Inscriptions of a Nation Collected Quotations from Washington Monuments
by Clint W. Ensign, Congressional Quarterly Books, 120 pages .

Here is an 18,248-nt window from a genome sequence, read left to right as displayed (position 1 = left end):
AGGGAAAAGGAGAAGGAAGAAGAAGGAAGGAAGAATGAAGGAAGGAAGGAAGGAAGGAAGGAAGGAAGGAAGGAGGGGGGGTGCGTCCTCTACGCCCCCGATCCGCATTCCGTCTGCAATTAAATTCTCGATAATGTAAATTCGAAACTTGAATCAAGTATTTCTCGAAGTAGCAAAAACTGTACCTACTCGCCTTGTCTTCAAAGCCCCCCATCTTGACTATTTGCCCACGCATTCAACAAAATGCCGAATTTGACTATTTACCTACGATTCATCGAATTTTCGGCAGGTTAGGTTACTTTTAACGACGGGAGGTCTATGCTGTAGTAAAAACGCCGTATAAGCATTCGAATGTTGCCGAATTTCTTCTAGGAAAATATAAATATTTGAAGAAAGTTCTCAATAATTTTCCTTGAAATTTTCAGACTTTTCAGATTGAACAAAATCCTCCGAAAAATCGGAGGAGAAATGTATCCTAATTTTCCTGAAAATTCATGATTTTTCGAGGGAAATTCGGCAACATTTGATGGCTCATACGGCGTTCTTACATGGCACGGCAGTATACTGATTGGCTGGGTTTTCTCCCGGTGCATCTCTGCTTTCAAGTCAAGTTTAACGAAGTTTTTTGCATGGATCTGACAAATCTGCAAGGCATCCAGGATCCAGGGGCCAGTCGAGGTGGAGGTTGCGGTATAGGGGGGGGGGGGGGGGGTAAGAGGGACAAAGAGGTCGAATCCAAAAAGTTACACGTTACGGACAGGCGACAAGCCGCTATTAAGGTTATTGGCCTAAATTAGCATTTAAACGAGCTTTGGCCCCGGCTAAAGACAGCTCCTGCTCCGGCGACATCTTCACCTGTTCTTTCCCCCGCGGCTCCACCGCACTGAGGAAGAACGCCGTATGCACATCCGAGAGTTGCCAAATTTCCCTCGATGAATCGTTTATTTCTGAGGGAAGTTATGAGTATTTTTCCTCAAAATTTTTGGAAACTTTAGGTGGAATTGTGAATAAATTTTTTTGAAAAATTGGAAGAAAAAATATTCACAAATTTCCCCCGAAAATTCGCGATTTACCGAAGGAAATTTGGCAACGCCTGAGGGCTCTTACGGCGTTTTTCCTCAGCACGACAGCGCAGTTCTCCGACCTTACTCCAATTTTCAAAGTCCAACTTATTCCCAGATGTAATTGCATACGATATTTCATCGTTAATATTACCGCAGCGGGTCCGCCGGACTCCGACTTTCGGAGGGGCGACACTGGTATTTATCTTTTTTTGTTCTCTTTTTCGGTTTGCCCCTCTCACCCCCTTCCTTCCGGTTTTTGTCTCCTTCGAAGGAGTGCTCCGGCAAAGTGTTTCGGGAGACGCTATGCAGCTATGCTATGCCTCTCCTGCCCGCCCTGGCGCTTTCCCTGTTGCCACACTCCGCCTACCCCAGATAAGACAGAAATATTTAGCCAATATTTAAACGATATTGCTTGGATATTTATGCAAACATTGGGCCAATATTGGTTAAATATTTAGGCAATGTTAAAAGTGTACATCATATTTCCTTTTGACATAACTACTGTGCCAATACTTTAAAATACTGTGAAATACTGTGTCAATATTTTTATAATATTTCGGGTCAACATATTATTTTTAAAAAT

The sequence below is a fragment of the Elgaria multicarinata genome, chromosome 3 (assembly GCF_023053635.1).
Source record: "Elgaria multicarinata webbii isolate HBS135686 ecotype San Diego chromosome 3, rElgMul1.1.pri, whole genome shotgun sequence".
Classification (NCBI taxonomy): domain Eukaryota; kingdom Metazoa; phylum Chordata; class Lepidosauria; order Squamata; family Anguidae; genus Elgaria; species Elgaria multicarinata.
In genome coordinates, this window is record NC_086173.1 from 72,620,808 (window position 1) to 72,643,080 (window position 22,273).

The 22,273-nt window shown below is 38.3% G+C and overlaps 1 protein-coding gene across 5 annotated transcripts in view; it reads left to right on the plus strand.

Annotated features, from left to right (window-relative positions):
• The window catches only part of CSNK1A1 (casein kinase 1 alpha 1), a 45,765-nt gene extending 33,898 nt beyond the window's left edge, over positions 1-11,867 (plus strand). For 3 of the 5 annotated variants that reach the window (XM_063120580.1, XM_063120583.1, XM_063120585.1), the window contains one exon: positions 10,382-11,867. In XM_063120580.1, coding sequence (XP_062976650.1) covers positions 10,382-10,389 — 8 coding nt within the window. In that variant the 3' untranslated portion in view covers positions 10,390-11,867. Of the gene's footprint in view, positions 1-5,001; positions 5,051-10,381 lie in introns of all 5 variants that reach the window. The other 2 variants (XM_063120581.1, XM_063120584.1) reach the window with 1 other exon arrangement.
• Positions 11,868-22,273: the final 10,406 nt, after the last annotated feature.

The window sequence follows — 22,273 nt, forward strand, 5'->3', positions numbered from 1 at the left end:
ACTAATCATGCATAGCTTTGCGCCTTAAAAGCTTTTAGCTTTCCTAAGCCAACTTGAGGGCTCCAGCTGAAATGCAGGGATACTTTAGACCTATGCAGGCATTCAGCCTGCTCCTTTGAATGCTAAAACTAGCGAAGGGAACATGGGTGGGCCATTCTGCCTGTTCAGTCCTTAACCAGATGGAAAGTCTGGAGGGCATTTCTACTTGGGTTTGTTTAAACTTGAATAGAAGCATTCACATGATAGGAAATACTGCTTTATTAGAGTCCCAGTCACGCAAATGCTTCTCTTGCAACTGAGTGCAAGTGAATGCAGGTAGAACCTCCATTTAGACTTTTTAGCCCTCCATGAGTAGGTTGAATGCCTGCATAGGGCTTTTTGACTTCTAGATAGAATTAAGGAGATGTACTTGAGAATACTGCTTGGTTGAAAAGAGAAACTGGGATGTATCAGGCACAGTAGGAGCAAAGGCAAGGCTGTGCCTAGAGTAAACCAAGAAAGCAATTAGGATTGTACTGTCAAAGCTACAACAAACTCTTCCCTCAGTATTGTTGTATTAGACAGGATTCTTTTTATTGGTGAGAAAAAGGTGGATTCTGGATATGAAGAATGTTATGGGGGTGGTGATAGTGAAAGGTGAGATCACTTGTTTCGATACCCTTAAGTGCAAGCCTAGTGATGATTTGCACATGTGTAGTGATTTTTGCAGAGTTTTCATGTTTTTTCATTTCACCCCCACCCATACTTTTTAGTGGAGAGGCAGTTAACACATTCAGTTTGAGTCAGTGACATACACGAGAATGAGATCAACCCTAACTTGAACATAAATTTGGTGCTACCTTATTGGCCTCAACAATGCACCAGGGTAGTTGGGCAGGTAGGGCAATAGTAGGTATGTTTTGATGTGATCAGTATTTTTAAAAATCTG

When the author of this pocket-size volume moved to Washington to work for a congressman, he became fascinated with the inscriptions he found on the city’s public buildings and monuments. What began as a hobby (copying them down) is now a book and, in its very miscellany, its shadings from prosaic to brilliant, a charming one. The philosophizing of Founding Fathers and the poetry of the Bible are here in abundance, but it is the unexpected that gives the most value. Surprisingly awful are some inscriptions at the former Post Office (now the National Postal Museum) written by Charles W. Eliot, a Harvard president, and edited by President Woodrow Wilson: “Carrier of News and Knowledge / Instrument of Trade and Industry / Promoter of Mutual Acquaintance / Of Peace and Good Will /Among Men and Nations.” Nearby, at the former Post Office Department Building, a splendid antidote resides, taken, remarkably, from an 1859 Postmaster General’s annual report: “It is the delicate ear trump through which alike nations and families and isolated individuals whisper their joys and their sorrows, their convictions and their sympathies, to all who listen for their coming.”